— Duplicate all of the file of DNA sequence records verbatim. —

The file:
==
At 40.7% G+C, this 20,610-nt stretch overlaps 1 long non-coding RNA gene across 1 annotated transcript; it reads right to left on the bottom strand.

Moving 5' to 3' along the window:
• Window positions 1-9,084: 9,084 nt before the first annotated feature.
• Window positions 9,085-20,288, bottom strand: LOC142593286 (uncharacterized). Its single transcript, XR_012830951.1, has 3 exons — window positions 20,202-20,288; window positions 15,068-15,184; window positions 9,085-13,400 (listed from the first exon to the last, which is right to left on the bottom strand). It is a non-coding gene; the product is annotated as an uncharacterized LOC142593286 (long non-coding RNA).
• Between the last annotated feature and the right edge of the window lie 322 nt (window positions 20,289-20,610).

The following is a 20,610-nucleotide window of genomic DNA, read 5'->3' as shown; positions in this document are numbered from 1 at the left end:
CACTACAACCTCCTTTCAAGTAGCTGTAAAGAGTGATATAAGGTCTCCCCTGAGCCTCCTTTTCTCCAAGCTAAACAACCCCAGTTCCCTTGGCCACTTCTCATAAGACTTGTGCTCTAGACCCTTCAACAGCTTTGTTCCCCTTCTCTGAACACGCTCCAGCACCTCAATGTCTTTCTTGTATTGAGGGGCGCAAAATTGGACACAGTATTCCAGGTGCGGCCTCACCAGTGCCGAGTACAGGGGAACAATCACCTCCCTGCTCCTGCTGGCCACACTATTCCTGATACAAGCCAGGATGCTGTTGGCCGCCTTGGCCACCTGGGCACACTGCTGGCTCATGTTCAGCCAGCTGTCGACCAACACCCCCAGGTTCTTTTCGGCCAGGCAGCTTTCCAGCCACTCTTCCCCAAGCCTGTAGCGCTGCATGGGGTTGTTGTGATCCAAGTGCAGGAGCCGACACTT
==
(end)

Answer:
At 40.7% G+C, this 20,610-nt stretch overlaps 1 long non-coding RNA gene across 1 annotated transcript; it reads right to left on the bottom strand.

Moving 5' to 3' along the window:
• Window positions 1-9,084: 9,084 nt before the first annotated feature.
• Window positions 9,085-20,288, bottom strand: LOC142593286 (uncharacterized). Its single transcript, XR_012830951.1, has 3 exons — window positions 20,202-20,288; window positions 15,068-15,184; window positions 9,085-13,400 (listed from the first exon to the last, which is right to left on the bottom strand). It is a non-coding gene; the product is annotated as an uncharacterized LOC142593286 (long non-coding RNA).
• Between the last annotated feature and the right edge of the window lie 322 nt (window positions 20,289-20,610).

The following is a 20,610-nucleotide window of genomic DNA, read 5'->3' as shown; positions in this document are numbered from 1 at the left end:
CACTACAACCTCCTTTCAAGTAGCTGTAAAGAGTGATATAAGGTCTCCCCTGAGCCTCCTTTTCTCCAAGCTAAACAACCCCAGTTCCCTTGGCCACTTCTCATAAGACTTGTGCTCTAGACCCTTCAACAGCTTTGTTCCCCTTCTCTGAACACGCTCCAGCACCTCAATGTCTTTCTTGTATTGAGGGGCGCAAAATTGGACACAGTATTCCAGGTGCGGCCTCACCAGTGCCGAGTACAGGGGAACAATCACCTCCCTGCTCCTGCTGGCCACACTATTCCTGATACAAGCCAGGATGCTGTTGGCCGCCTTGGCCACCTGGGCACACTGCTGGCTCATGTTCAGCCAGCTGTCGACCAACACCCCCAGGTTCTTTTCGGCCAGGCAGCTTTCCAGCCACTCTTCCCCAAGCCTGTAGCGCTGCATGGGGTTGTTGTGATCCAAGTGCAGGAGCCGACACTT